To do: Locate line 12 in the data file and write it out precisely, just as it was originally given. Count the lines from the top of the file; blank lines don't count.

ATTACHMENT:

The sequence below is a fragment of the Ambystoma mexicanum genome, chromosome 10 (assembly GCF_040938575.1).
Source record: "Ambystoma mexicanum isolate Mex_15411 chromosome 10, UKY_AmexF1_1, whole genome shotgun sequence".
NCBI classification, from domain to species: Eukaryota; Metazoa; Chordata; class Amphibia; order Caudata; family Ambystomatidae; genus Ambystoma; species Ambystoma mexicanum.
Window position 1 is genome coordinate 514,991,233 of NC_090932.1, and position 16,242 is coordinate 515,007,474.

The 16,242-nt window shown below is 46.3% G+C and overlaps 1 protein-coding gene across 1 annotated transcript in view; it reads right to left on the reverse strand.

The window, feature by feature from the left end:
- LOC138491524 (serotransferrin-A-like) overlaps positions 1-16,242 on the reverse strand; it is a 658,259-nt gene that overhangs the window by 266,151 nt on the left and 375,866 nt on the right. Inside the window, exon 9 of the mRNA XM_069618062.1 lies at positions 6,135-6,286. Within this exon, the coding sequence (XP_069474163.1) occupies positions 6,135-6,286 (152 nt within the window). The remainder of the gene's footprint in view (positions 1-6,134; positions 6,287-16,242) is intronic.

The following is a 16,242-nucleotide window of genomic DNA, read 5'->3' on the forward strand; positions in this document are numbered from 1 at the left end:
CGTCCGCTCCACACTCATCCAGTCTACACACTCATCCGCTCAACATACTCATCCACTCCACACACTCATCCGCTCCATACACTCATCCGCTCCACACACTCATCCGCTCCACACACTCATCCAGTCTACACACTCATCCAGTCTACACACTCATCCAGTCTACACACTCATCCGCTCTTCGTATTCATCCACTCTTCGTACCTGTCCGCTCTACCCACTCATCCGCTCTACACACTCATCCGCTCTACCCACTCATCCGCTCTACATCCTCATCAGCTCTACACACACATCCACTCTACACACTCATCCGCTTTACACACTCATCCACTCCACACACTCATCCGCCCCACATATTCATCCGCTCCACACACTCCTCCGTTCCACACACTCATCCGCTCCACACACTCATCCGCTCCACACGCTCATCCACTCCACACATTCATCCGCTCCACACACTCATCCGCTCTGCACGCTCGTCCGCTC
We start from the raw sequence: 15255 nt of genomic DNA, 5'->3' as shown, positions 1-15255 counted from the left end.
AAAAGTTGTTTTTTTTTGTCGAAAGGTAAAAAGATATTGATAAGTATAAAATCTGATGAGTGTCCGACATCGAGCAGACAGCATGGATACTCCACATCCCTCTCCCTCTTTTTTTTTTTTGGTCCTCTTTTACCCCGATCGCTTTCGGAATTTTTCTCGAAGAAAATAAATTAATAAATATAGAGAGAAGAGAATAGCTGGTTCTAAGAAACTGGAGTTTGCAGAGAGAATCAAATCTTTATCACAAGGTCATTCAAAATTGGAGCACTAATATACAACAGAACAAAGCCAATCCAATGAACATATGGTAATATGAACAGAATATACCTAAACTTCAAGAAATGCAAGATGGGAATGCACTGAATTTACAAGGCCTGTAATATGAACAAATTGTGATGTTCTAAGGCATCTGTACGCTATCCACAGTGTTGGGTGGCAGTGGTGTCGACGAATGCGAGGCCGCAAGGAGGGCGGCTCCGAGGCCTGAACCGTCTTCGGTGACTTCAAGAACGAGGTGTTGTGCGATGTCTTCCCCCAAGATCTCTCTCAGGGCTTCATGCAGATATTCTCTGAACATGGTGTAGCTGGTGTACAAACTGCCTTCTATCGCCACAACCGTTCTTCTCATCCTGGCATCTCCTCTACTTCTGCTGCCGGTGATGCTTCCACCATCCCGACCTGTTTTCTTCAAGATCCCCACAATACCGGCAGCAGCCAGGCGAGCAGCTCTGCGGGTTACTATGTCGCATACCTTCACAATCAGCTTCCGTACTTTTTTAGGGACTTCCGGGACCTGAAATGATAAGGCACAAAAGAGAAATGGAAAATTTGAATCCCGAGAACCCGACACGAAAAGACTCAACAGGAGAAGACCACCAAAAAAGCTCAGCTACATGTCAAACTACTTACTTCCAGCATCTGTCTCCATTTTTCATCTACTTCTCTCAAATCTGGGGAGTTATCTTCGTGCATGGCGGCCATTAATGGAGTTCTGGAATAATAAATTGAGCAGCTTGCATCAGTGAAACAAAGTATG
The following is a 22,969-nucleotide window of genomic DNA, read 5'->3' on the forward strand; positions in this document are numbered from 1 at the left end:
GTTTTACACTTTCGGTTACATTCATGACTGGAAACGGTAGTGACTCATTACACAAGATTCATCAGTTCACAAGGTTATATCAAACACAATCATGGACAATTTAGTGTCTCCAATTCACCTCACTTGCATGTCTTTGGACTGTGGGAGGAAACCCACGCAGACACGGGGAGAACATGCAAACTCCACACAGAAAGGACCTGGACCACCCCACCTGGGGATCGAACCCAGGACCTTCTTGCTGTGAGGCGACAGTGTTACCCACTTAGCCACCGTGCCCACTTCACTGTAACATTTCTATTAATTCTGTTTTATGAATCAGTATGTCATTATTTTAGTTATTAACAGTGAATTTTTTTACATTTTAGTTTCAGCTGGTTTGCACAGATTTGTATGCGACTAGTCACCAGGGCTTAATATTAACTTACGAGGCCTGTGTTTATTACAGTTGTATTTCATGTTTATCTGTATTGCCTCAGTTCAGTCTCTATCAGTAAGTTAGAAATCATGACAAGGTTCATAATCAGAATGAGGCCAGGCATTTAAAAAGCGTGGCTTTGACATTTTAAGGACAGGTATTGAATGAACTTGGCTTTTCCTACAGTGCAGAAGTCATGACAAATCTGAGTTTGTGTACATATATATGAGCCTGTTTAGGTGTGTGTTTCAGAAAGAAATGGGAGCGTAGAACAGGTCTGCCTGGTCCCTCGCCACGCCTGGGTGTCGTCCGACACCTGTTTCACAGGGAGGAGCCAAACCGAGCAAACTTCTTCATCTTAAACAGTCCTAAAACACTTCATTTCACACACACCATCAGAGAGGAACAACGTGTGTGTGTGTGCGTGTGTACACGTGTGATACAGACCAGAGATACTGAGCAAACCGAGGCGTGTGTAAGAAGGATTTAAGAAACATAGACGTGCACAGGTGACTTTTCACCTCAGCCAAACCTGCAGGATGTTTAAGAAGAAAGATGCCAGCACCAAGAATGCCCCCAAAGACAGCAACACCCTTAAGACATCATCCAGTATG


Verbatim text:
The following is a 22,969-nucleotide window of genomic DNA, read 5'->3' on the forward strand; positions in this document are numbered from 1 at the left end: